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J Neurosci. 1986 Aug;6(8):2134-45.

Morphology and electrophysiological properties of reticularis thalami neurons in cat: in vivo study of a thalamic pacemaker.

Abstract

Reticularis thalami neurons (RE neurons) were identified morphologically, and their electrophysiological properties were studied in cat under barbiturate anesthesia. Intracellular HRP injections showed that RE neurons possessed very long dendrites bearing numerous filopodia-like appendages and that their axons were directed toward main thalamic nuclei. As a rule, small axonal branches were also emitted within the RE nucleus itself. At rest, the membrane potential of RE neurons displayed 2 types of oscillations: a slow 0.1-0.2 Hz oscillation and fast 7-12 Hz oscillations occurring on the positive phase of the former. Episodes of spindle (7-12 Hz) waves lasted for 2-3 sec and were characterized by rhythmic depolarizations and burst discharges. Intracellular injections of QX314 and current pulse analyses revealed the presence in RE cells of 2 distinct inward currents: a persistent current that promoted tonic firing and a low-threshold current deinactivated by hyperpolarization that generated burst discharges. The low-threshold current deinactivated with large somatic hyperpolarizations (up to 30 mV) and produced depolarizing responses that lasted for about 70 msec. In addition, low-threshold responses appeared rhythmically at intervals of about 150 msec after recovery of the membrane potential from hyperpolarization. Because of their duration, voltage dependence, and persistence after intracellular injections of QX314, it is suggested that these responses resulted from activation of a low-threshold Ca2+ current at the dendritic level. In QX314-injected cells, selective components of spontaneous oscillations were abolished, among them the positive phase of the slow oscillation and late depolarizing humps that followed burst discharges within spindle sequences. However, the rhythmic occurrence of spindle episodes at 0.1-0.2 Hz was never affected by DC currents or by QX314 or Cl- injections, suggesting that oscillations within a particular RE neuron partly reflected the oscillatory behavior of a network of cells. On the basis of these electrophysiological results and the known morphological and neurochemical features, a new hypothesis is proposed to account for the rhythmicity of RE neurons.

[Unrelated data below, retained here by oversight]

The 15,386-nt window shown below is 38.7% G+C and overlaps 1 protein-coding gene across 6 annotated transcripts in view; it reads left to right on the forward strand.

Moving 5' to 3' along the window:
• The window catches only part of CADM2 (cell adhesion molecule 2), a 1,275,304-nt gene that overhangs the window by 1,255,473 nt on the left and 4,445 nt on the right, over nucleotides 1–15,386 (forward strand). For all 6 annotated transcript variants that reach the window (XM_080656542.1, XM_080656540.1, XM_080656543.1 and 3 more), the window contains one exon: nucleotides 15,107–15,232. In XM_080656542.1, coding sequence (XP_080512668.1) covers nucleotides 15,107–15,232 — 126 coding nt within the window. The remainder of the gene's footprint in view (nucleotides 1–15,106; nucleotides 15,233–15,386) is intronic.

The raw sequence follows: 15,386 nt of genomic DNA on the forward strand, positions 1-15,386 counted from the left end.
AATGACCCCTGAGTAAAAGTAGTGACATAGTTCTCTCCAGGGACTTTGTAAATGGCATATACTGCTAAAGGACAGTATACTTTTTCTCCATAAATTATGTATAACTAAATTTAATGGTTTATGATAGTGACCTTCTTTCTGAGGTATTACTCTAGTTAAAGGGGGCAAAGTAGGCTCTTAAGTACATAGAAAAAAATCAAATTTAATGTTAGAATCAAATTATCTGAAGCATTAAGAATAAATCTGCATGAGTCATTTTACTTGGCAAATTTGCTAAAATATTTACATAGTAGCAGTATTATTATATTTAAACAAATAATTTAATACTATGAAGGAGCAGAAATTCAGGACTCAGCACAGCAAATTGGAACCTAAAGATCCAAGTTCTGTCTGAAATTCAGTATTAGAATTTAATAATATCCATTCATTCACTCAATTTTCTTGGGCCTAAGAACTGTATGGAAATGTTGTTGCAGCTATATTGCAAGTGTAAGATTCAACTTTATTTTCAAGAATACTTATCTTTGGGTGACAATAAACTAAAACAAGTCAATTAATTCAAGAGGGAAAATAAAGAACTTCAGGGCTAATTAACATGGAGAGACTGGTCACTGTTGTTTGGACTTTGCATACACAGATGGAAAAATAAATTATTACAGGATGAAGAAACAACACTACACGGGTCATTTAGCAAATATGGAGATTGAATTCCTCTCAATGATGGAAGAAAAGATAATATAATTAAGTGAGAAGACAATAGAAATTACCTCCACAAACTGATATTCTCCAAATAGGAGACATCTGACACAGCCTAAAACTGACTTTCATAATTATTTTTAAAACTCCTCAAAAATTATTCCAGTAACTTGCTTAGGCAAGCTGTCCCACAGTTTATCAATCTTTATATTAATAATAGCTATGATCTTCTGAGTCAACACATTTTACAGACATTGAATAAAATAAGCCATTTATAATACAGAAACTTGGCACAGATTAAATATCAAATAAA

PMID:
3746404
[PubMed - indexed for MEDLINE]
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